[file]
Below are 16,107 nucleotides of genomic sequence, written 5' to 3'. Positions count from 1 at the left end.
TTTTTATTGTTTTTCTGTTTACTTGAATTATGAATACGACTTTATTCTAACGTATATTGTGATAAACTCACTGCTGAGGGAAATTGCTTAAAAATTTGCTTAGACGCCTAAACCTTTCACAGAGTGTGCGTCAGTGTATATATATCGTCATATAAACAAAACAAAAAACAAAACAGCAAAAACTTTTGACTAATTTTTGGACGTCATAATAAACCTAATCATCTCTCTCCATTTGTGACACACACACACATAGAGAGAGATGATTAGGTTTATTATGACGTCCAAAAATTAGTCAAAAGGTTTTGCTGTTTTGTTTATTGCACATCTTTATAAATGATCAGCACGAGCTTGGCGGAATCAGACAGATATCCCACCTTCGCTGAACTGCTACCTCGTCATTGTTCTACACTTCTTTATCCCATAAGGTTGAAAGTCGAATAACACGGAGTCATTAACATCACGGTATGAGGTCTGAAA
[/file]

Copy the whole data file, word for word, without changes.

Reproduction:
Below are 16,107 nucleotides of genomic sequence, written 5' to 3'. Positions count from 1 at the left end.
TTTTTATTGTTTTTCTGTTTACTTGAATTATGAATACGACTTTATTCTAACGTATATTGTGATAAACTCACTGCTGAGGGAAATTGCTTAAAAATTTGCTTAGACGCCTAAACCTTTCACAGAGTGTGCGTCAGTGTATATATATCGTCATATAAACAAAACAAAAAACAAAACAGCAAAAACTTTTGACTAATTTTTGGACGTCATAATAAACCTAATCATCTCTCTCCATTTGTGACACACACACACATAGAGAGAGATGATTAGGTTTATTATGACGTCCAAAAATTAGTCAAAAGGTTTTGCTGTTTTGTTTATTGCACATCTTTATAAATGATCAGCACGAGCTTGGCGGAATCAGACAGATATCCCACCTTCGCTGAACTGCTACCTCGTCATTGTTCTACACTTCTTTATCCCATAAGGTTGAAAGTCGAATAACACGGAGTCATTAACATCACGGTATGAGGTCTGAAA